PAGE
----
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Rev Med Inst Mex Seguro Soc. 2015;53 Suppl 1:S18-22.

[Alterations of the thyroid function in patients with morbid obesity].

[Article in Spanish; Abstract available in Spanish from the publisher]

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Departamento de Endocrinología, Hospital de Especialidades, Centro Médico Nacional La Raza, Instituto Mexicano del Seguro Social, Distrito Federal.


in English, Spanish


The morbid obesity (BMI greater than or equal to 40 kg/m2) is associated with dysfunction of the hypothalamus-pituitary-thyroid axis, showing high levels of thyrotropin (TSH), triiodothyronine (T3) total and free, suspecting a real thyroid condition. Our objetive was to describe the alterations in thyroid function in patients with morbid obesity, determining serum levels of TSH, total T3, free T4 and thyroid peroxidase antibodies (TPO).


Prospective, descriptive, observational, cross-sectional study, we enrolled 52 patients with morbid obesity, at the obesity clinic, from department of Endocrinology, since January 2009 to July 2011. All patients signed a letter of informed consent. Patients with known thyroid disorders and/or under the use of levothyroxine or other medication that causes alteration in thyroid function were excluded. Statistical analysis was performed using measures of central tendency, simple frequencies, percentages and Spearman's correlation.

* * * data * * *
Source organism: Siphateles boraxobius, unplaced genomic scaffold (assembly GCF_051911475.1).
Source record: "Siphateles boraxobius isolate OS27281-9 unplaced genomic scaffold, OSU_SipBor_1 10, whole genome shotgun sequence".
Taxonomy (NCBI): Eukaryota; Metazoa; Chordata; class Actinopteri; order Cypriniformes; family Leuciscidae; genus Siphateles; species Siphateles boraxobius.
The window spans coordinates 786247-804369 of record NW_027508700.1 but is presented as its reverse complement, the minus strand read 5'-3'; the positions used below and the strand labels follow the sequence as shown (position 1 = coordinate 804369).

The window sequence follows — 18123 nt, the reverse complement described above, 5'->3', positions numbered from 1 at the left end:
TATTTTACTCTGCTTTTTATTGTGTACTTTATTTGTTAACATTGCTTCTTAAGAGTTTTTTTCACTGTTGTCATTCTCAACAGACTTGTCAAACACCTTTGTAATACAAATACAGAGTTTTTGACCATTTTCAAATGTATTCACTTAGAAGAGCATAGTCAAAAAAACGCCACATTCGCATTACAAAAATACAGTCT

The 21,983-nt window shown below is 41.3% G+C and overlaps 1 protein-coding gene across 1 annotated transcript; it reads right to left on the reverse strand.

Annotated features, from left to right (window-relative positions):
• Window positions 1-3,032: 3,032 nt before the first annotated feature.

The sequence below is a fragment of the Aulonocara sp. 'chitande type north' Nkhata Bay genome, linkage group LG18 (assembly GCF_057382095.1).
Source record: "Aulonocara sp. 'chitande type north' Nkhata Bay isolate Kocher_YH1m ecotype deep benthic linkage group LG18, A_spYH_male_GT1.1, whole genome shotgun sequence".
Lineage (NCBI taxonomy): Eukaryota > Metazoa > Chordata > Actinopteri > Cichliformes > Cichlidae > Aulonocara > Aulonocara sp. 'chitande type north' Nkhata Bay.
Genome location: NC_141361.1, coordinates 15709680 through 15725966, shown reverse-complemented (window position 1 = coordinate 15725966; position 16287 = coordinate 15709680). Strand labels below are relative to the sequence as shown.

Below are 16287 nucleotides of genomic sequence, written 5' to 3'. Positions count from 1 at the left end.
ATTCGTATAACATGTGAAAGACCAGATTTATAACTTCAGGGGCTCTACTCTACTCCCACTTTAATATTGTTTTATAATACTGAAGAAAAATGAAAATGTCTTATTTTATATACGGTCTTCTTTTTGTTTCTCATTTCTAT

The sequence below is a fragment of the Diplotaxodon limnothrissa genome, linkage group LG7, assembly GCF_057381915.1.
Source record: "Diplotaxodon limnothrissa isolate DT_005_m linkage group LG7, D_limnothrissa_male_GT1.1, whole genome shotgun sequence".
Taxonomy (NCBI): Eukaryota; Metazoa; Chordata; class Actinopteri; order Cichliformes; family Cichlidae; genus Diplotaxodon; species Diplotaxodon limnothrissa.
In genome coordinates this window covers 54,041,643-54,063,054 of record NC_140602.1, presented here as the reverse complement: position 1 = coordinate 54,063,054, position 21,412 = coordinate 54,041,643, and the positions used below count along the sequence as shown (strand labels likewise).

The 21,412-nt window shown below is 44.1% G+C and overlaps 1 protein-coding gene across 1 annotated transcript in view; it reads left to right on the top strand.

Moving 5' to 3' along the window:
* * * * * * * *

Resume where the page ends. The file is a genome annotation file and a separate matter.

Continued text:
The prevalence of primary hypothyroidism was 8%, 6% subclinical hypothyroidism and thyroid function alterations secondary to obesity of 23% (elevated TSH and/or free T4 Total T3 with normal and TPO antibody negative).


Most morbidly obese patients haven't autoimmune thyroid dysfunction; the alterations in thyroid function are caused by an effect of homeostasis against obesity and can be corrected by reducing weight.


Body mass index; Morbid obesity; Thyroid hormone; Thyroid peroxidase antibodies; Thyrotropin

[Indexed for MEDLINE]

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